You might see a lot of red umbrellas today. Not because it's raining or snowing; it may even be bright, sunny and warm where you are. But whatever the weather on this December 17th, people will be carrying red umbrellas to honor and remember the many victims of violence against sex workers.
Jasmine and Dora are two of those who will be remembered. I met Jasmine last year at the International AIDS Conference in Washington, D.C. A petite, Swedish blonde woman, it was her first trip abroad as an activist with Rose Alliance, Sweden's sex worker advocacy organization. The mother of two children, Jasmine's work in the sex industry was used by her ex-husband to have her declared an unfit parent on the grounds that "she lacked insight and didn’t realise sex work was a form of self-harm." She fought back and after four trials, was finally allowed to see her children again. Outside of court, the father of her children harassed and stalked her while the police did nothing. On July 11th this year, he killed her.
Two days earlier, Dora Őzer, a transwoman and sex worker in Kusadasi, Turkey, was killed by a client. She was one of thirty-one transwomen murdered in that country since 2008, the highest among the Council of European nations, but Kemal Ordek, chair of Red Umbrella Sexual Health and Human Rights Association, suspects that far more have been murdered but remain unreported.
Jasmine and Dora are only two of the many victims who will be remembered around the world today at events organized by sex worker activists and allies. In some cities, there will be public protests; in others, people will gather in private for fear of harassment even arrest. At these commemorations, the names of 95 people who died in the last year will be read aloud. Some don't have a name; all we have is a date, a place and an approximate age. “Unknown,” age 22, died in Redford Township, Michigan, in November. Three times this year in Baghdad, gunmen attacked local brothels killing at least twenty-one unnamed people. In some cases, we know who killed them: Ivanice “Ivy” Harris, age 29, murdered by a US Marine in Waikiki on May 16th. For all of them we can and will call for justice.
Yet we cannot rest even if their murderers are convicted. Violence against sex workers is systemic. Their deaths and other violent assaults on sex workers are not just hate crimes, but also a sign that consensual sex remains highly stigmatized. Structural racism, gender discrimination, and the criminalization of migration and of poverty create other vicious barriers for sex workers and other marginalized people. We should all be concerned about violence, and seek to confront and expose the complex circumstances that make sex workers—as well as all sex outlaws and gender rebels—vulnerable.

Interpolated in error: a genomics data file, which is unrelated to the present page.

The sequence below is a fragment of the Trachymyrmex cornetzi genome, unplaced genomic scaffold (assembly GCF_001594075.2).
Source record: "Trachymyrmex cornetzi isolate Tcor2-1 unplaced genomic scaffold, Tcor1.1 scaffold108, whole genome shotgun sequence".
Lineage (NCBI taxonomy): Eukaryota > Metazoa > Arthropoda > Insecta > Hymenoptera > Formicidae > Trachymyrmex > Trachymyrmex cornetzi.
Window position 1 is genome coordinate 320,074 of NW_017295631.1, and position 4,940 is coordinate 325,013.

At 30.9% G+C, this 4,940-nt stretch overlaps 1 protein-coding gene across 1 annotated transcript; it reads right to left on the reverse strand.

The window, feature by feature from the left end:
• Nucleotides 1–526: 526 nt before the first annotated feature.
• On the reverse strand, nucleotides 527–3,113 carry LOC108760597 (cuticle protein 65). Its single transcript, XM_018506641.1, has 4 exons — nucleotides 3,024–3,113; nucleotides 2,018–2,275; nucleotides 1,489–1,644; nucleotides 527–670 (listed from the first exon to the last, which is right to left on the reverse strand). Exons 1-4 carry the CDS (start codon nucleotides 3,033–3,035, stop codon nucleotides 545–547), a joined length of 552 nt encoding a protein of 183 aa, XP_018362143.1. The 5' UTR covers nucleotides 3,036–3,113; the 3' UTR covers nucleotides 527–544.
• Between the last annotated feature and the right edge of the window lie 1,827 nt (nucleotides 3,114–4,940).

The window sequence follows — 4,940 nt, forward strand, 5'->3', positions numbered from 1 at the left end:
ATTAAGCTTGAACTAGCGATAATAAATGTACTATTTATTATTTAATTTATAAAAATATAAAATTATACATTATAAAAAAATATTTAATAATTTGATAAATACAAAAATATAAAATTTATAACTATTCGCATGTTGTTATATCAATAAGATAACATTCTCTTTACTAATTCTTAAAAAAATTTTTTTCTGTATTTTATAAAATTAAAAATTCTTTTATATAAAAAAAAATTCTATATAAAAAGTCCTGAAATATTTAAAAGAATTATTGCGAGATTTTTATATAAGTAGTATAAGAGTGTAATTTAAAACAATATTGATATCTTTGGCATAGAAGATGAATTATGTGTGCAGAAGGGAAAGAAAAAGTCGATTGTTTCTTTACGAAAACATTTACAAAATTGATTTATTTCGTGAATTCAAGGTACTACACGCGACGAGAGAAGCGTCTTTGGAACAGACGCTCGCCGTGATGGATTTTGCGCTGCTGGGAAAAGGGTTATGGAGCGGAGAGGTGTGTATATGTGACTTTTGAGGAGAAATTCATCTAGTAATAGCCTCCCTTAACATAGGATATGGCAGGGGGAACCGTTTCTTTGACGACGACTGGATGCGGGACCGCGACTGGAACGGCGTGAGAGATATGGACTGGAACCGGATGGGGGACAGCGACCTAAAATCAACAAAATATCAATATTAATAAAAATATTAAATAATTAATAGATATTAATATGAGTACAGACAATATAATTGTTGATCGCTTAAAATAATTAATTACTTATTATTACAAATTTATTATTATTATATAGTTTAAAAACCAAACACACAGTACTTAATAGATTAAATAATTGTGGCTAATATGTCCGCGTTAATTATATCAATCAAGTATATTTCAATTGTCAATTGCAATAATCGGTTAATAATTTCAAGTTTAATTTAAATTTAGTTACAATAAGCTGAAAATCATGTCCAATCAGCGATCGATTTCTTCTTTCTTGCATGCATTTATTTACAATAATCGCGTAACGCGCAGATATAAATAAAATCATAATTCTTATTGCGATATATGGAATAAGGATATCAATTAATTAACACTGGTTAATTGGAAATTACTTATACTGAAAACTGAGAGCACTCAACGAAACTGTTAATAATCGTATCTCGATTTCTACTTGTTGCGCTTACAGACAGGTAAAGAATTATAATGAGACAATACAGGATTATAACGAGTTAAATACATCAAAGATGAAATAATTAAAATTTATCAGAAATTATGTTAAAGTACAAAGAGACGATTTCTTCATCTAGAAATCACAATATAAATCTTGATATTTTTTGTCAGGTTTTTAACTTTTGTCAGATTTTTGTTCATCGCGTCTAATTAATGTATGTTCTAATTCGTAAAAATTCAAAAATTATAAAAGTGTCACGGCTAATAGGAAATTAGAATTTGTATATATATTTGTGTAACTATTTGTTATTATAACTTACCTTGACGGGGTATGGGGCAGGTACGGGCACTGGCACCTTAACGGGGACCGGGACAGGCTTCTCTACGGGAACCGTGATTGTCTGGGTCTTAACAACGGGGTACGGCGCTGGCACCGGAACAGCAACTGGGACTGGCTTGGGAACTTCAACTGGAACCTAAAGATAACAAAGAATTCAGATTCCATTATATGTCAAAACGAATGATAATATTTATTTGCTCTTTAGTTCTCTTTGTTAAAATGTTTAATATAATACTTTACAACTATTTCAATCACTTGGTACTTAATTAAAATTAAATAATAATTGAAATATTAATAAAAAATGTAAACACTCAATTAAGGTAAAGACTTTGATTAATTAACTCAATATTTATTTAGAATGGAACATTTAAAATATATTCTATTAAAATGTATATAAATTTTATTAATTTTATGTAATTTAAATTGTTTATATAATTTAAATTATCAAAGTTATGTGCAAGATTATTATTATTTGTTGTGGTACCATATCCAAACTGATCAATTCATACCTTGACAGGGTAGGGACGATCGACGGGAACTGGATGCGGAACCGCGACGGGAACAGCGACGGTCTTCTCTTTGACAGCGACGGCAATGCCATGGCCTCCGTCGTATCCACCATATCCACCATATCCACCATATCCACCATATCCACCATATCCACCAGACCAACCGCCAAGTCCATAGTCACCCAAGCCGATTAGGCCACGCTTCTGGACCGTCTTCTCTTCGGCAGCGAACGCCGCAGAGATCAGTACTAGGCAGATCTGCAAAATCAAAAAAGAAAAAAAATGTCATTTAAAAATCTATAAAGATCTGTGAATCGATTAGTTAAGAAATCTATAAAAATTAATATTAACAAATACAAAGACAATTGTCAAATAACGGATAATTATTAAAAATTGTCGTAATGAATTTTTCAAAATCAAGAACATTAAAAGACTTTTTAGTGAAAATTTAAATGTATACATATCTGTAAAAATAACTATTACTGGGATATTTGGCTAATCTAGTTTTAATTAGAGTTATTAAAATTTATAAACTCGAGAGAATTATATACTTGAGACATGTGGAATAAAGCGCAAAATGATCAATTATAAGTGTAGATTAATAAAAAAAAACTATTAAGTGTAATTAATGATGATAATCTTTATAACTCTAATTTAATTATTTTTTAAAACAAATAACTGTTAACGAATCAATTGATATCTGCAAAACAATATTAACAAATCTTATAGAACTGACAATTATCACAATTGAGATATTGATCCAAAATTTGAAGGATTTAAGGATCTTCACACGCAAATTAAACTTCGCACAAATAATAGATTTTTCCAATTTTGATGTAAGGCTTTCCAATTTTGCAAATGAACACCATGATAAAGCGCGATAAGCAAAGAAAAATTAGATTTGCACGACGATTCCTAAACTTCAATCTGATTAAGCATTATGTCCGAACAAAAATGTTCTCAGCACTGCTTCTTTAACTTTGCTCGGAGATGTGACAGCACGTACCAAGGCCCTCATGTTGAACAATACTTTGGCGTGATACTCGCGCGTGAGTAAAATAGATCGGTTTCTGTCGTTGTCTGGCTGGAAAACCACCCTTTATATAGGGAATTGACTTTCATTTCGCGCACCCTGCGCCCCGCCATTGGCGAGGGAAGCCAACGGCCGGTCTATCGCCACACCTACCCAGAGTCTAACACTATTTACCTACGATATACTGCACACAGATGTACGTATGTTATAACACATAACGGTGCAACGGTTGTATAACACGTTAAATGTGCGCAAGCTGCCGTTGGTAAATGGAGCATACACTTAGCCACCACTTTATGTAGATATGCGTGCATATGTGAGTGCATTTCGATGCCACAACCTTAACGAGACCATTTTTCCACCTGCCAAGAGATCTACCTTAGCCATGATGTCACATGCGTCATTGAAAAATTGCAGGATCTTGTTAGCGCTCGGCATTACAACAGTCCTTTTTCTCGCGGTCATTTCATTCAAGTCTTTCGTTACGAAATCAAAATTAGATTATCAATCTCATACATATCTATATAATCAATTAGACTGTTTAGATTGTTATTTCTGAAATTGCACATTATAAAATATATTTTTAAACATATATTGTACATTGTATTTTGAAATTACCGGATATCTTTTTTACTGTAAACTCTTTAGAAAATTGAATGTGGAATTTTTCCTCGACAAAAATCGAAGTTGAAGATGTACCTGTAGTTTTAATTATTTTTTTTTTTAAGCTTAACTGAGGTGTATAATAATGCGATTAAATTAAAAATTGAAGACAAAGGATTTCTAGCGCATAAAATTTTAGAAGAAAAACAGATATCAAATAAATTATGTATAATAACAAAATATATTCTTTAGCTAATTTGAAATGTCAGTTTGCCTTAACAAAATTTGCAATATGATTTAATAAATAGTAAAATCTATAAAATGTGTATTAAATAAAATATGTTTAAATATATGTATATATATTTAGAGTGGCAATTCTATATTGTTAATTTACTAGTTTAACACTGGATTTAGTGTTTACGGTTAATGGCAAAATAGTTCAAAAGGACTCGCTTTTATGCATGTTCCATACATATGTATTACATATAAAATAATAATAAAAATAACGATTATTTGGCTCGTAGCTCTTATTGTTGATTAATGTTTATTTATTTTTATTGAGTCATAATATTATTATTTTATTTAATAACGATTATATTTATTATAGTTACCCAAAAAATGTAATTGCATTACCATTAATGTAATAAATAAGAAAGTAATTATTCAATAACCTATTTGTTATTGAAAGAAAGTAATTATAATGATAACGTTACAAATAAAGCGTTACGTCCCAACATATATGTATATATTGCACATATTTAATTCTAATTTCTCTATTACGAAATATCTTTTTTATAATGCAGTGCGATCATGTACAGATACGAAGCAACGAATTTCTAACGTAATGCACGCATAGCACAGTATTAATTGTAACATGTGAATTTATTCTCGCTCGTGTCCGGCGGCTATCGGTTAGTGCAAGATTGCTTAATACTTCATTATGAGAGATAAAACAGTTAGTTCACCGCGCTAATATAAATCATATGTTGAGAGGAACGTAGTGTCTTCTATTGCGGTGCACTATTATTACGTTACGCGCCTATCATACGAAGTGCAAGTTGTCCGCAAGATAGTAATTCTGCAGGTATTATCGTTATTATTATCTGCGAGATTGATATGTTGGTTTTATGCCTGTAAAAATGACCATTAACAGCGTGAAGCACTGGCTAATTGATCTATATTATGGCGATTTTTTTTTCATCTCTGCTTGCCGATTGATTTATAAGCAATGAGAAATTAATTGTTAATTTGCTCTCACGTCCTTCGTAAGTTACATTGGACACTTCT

Police officers have been indifferent to violence against sex workers, refusing to take their complaints seriously, or conducting their investigations haphazardly or sloppily. In 1982, the bodies of six women, all known on “The Strip” were found in Seattle. Over the next two decades, there were 64 more bodies. But it was not until December 17, 2003, that police finally arrested Gary Leon Ridgway, the "Green River Killer," who eventually admitted to killing 49 sex workers. Ridgway said he preyed on these women “because I could kill as many of them as I wanted without getting caught.”
A vigil for Ridgway’s victims and for all sex workers killed from hate and stigma was the idea of Annie Sprinkle, a San Francisco performance artist and sex worker. The Sex Workers Outreach Project USA held its first day of remembrance in 2003, building unknowingly on the Valentine’s Day annual marches in Vancouver’s Downtown East Side to protest against the deaths and disappearances of their sisters that began in 1991. In the late 1990s in Washington, D.C., HIPS and the punk collective Positive Force also organized candlelit ceremonies for murdered women who worked the streets.
If you see people gathered under red umbrellas today, stop and join them if you can, everyone is welcome. When that next sudden downpour occurs and you dash into the drugstore for an umbrella, maybe you’ll choose the red one. Remember that only rights can stop the wrongs.
Melinda Chateauvert is the author of Sex Workers Unite: A History of the Movement from Stonewall to SlutWalk. As an activist, she has been involved in many grassroots campaigns to change policies and attitudes about sex and sexuality, gender and antiviolence, and race and rights, and as a professor has taught courses on social justice organizing, the civil rights movement, and gender and sexuality. She is currently a research fellow at the Center for Africana Studies at the University of Pennsylvania.